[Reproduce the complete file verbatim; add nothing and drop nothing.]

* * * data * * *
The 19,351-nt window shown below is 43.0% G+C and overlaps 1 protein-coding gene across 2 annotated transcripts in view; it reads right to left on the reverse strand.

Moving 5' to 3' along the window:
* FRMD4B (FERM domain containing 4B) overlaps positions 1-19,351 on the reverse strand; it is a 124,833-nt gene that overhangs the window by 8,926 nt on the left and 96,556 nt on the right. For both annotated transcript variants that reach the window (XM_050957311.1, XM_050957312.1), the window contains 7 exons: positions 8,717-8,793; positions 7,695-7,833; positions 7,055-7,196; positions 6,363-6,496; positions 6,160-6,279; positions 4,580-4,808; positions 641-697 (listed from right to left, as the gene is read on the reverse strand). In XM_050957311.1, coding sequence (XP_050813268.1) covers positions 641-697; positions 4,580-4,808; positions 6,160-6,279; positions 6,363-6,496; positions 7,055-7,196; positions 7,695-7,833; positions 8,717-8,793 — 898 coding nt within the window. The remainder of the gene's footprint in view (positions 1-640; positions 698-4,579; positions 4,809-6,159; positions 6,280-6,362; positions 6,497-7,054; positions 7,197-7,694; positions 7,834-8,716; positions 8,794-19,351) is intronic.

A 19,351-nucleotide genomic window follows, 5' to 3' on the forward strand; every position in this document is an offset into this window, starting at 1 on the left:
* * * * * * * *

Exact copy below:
The 19,351-nt window shown below is 43.0% G+C and overlaps 1 protein-coding gene across 2 annotated transcripts in view; it reads right to left on the reverse strand.

Moving 5' to 3' along the window:
* FRMD4B (FERM domain containing 4B) overlaps positions 1-19,351 on the reverse strand; it is a 124,833-nt gene that overhangs the window by 8,926 nt on the left and 96,556 nt on the right. For both annotated transcript variants that reach the window (XM_050957311.1, XM_050957312.1), the window contains 7 exons: positions 8,717-8,793; positions 7,695-7,833; positions 7,055-7,196; positions 6,363-6,496; positions 6,160-6,279; positions 4,580-4,808; positions 641-697 (listed from right to left, as the gene is read on the reverse strand). In XM_050957311.1, coding sequence (XP_050813268.1) covers positions 641-697; positions 4,580-4,808; positions 6,160-6,279; positions 6,363-6,496; positions 7,055-7,196; positions 7,695-7,833; positions 8,717-8,793 — 898 coding nt within the window. The remainder of the gene's footprint in view (positions 1-640; positions 698-4,579; positions 4,809-6,159; positions 6,280-6,362; positions 6,497-7,054; positions 7,197-7,694; positions 7,834-8,716; positions 8,794-19,351) is intronic.

A 19,351-nucleotide genomic window follows, 5' to 3' on the forward strand; every position in this document is an offset into this window, starting at 1 on the left: